Infrared video of DC-10 drop

The fire was just a few miles from the DC-10’s base at Richmond, northwest of Sydney, New South Wales.

This infrared video, shot from a New South Wales Rural Fire Service aircraft, shows a DC-10 air tanker dropping on a wildfire in Australia. In the normal video the aircraft disappears in the smoke, but after switching to IR it can be seen again. The water or retardant it drops shows up as black, much cooler than the fire which is white.

In addition to the drop, there is fascinating IR footage of thousands of burning embers being blown downwind. A spot fire can be easily seen thanks to the IR soon after it starts. It later grows very large.

Tanker 131, now known as Bomber 390, arrives in Australia

Above: Tanker 131 reunites with its sister aircraft, Tanker 132, in Avalon, Victoria. Coulson photo.

Coulson’s Tanker 131 arrived safely in Avalon, Victoria (map) on Sunday U.S. time after an uneventful flight. Its sister ship, Tanker 132, happened to be at Avalon when it landed.

The planned route for the C-130Q to Australia was for 27 flight hours, more than 7,000 miles, and four stops en route for fuel. When its 85-day contract with Emergency Management Victoria begins on December 15 the aircraft will be known as Bomber 390.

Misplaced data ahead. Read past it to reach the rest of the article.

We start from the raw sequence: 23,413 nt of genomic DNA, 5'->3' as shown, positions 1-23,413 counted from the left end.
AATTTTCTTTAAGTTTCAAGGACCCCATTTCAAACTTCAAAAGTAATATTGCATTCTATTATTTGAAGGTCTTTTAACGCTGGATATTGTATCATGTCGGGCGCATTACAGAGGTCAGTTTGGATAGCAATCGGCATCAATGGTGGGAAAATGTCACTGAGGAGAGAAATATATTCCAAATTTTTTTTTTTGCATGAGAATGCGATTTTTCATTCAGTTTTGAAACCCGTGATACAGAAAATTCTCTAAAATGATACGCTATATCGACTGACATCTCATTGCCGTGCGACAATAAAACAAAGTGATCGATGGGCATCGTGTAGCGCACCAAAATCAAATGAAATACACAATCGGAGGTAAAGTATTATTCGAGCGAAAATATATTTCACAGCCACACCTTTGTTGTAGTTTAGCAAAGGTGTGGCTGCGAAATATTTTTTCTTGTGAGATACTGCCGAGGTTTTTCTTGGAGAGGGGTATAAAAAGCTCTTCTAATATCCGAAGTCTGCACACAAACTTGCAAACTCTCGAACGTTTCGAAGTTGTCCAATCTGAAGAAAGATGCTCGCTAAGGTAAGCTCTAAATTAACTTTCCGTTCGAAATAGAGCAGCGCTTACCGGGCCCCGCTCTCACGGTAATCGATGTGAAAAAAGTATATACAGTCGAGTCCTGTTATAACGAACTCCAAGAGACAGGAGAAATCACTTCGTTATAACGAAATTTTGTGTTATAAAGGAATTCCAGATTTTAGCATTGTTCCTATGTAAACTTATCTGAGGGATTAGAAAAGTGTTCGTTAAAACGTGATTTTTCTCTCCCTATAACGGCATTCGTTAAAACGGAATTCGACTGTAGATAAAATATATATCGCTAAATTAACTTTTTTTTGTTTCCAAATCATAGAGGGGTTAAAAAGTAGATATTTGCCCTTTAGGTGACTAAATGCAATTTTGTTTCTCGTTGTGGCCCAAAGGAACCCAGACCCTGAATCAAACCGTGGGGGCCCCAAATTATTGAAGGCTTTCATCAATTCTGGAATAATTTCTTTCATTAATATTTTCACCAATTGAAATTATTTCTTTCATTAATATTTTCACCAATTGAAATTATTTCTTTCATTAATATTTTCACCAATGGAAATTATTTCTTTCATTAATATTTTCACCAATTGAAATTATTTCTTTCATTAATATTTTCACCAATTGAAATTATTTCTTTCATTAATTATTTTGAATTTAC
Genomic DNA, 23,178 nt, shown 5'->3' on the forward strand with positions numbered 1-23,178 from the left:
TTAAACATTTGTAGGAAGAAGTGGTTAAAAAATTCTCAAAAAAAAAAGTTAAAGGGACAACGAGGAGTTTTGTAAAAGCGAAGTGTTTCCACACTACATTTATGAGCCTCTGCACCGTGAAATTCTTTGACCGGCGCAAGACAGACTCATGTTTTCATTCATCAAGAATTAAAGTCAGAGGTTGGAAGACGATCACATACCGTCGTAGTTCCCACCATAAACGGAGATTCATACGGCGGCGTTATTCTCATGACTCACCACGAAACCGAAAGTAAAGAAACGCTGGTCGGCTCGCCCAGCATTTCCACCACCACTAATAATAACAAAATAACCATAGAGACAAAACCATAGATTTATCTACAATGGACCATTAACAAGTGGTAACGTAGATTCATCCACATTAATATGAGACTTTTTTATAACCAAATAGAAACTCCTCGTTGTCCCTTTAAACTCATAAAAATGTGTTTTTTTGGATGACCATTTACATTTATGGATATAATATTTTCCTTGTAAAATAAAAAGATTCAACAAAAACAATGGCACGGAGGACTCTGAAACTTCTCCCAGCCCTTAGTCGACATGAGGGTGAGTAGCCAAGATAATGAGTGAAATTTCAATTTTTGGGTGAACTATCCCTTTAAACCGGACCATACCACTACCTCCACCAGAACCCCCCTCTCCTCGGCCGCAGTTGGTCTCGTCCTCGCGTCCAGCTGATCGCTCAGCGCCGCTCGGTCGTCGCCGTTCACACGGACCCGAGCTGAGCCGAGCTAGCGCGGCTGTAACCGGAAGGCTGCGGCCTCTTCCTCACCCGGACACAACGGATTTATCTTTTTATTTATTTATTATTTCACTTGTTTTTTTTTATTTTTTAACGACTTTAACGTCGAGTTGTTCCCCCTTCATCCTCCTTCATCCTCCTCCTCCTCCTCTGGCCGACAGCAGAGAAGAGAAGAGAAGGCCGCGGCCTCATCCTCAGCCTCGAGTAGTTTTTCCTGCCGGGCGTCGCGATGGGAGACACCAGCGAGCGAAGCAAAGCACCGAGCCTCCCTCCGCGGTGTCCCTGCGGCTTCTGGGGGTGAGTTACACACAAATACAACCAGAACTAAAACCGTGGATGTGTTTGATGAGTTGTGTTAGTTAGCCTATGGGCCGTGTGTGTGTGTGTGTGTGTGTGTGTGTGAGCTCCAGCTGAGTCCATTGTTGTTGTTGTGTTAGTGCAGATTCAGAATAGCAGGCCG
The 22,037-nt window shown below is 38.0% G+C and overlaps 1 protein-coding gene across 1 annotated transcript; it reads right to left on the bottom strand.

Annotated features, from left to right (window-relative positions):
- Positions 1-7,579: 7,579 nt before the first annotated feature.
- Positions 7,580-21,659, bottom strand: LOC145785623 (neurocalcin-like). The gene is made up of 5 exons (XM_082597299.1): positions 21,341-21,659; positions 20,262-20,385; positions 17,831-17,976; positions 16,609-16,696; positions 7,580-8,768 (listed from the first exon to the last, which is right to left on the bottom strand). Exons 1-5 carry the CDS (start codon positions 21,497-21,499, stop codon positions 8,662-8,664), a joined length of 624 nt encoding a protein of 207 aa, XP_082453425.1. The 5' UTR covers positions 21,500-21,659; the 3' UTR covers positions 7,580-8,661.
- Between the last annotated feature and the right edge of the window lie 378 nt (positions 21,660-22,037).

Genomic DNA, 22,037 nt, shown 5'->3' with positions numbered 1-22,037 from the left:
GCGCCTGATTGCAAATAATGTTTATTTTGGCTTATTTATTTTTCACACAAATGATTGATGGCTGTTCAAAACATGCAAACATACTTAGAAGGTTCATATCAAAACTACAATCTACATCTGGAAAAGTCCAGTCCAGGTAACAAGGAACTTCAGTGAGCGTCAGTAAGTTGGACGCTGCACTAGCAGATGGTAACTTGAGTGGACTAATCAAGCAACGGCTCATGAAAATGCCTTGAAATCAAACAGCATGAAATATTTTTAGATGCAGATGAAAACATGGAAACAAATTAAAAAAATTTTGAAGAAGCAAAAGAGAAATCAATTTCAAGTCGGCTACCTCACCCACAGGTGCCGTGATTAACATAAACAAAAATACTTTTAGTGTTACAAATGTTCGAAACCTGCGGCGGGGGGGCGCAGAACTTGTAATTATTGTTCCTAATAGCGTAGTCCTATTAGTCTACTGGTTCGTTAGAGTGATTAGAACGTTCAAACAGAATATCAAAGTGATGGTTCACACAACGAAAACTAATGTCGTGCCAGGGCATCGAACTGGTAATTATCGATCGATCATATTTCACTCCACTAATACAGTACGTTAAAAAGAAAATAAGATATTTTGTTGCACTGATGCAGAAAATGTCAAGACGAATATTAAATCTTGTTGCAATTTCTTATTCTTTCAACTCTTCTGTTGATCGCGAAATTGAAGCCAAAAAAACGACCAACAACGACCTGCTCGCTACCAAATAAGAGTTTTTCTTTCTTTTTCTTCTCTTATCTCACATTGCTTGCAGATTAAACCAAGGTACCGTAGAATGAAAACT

Tanker 132, a C-130H, has been in Australia since September 6, 2016. It just had its contract extended for another month and will continue to be based at Richmond RAAF base in New South Wales until mid-January. But like in the United States, the tankers are moved around as needed and shared between states.

Tanker 131
Tanker 131 stopped at Norfolk Island to refuel. Coulson photo.
tanker 131 route
The route Tanker 131 took from Phoenix, AZ to Avalon, Victoria. Coulson image.

Impressive DC-10 drop in Australia

One of the comments says this was shot on a fire in New South Wales, Australia.

If you look closely, you’ll see that the air tanker ties onto and extends a previous retardant drop. I’d love to see an AFTER photo, when the fire hits the retardant.

Video of air tankers working the Londonderry Fire in NSW

Take a look at a DC-10 and a C-130 dropping water and fire retardant on the Londonderry Fire in New South Wales.

UPDATE, Nov. 17, 2016: we found out that the DC-10 was dropping BlazeTamer on the fire, not plain water.

Tankers 910 and 132 respond to fires in New South Wales

Air Tanker 910, the DC-10 that arrived in Australia October 30, responded to a wildfire that was within sight of where it is based at the Royal Australian Air Force Base in Richmond (map), 40 miles west of Sydney, Australia. It is working on a contract with New South Wales during their summer bushfire season.

10 Tanker Air Carrier published the above photo on their Facebook page, with the caption:

This is a picture of our first fire in Australia this year. We were asked to fly two missions on the fire, taking a total of less than 30 minutes of flight time. We hear about fires right off the end of the runway all the time….but they don’t get much closer than this.

Below is a slow-motion video of T-910 dropping, posted on the Facebook page of the Wallacia Rural Fire Brigade November 4, 2016 (U.S. time).